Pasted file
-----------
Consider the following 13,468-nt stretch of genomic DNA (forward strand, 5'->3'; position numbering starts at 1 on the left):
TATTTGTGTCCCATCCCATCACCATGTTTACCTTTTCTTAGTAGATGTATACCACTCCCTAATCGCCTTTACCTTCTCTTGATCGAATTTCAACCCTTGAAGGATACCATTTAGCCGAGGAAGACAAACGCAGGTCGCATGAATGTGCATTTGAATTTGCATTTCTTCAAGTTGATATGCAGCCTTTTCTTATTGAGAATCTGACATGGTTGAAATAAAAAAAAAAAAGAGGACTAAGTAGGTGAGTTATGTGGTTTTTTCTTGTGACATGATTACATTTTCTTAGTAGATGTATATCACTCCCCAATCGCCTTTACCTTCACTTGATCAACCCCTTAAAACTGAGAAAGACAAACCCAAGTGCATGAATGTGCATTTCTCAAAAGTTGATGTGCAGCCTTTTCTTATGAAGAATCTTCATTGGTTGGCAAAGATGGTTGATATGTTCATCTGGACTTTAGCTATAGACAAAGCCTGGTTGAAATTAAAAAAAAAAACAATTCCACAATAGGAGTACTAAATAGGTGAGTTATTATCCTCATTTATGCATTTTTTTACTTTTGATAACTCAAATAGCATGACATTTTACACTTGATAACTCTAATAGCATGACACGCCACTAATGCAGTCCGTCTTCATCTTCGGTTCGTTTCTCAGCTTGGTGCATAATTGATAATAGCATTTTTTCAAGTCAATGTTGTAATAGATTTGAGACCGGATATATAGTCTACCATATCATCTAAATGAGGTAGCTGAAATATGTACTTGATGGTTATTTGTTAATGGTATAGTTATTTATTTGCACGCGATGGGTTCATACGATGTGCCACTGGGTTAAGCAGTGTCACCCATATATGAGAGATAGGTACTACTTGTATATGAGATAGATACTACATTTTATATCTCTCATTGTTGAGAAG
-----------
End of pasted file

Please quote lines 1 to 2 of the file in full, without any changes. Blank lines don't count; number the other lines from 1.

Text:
Consider the following 13,468-nt stretch of genomic DNA (forward strand, 5'->3'; position numbering starts at 1 on the left):
TATTTGTGTCCCATCCCATCACCATGTTTACCTTTTCTTAGTAGATGTATACCACTCCCTAATCGCCTTTACCTTCTCTTGATCGAATTTCAACCCTTGAAGGATACCATTTAGCCGAGGAAGACAAACGCAGGTCGCATGAATGTGCATTTGAATTTGCATTTCTTCAAGTTGATATGCAGCCTTTTCTTATTGAGAATCTGACATGGTTGAAATAAAAAAAAAAAAGAGGACTAAGTAGGTGAGTTATGTGGTTTTTTCTTGTGACATGATTACATTTTCTTAGTAGATGTATATCACTCCCCAATCGCCTTTACCTTCACTTGATCAACCCCTTAAAACTGAGAAAGACAAACCCAAGTGCATGAATGTGCATTTCTCAAAAGTTGATGTGCAGCCTTTTCTTATGAAGAATCTTCATTGGTTGGCAAAGATGGTTGATATGTTCATCTGGACTTTAGCTATAGACAAAGCCTGGTTGAAATTAAAAAAAAAAACAATTCCACAATAGGAGTACTAAATAGGTGAGTTATTATCCTCATTTATGCATTTTTTTACTTTTGATAACTCAAATAGCATGACATTTTACACTTGATAACTCTAATAGCATGACACGCCACTAATGCAGTCCGTCTTCATCTTCGGTTCGTTTCTCAGCTTGGTGCATAATTGATAATAGCATTTTTTCAAGTCAATGTTGTAATAGATTTGAGACCGGATATATAGTCTACCATATCATCTAAATGAGGTAGCTGAAATATGTACTTGATGGTTATTTGTTAATGGTATAGTTATTTATTTGCACGCGATGGGTTCATACGATGTGCCACTGGGTTAAGCAGTGTCACCCATATATGAGAGATAGGTACTACTTGTATATGAGATAGATACTACATTTTATATCTCTCATTGTTGAGAAG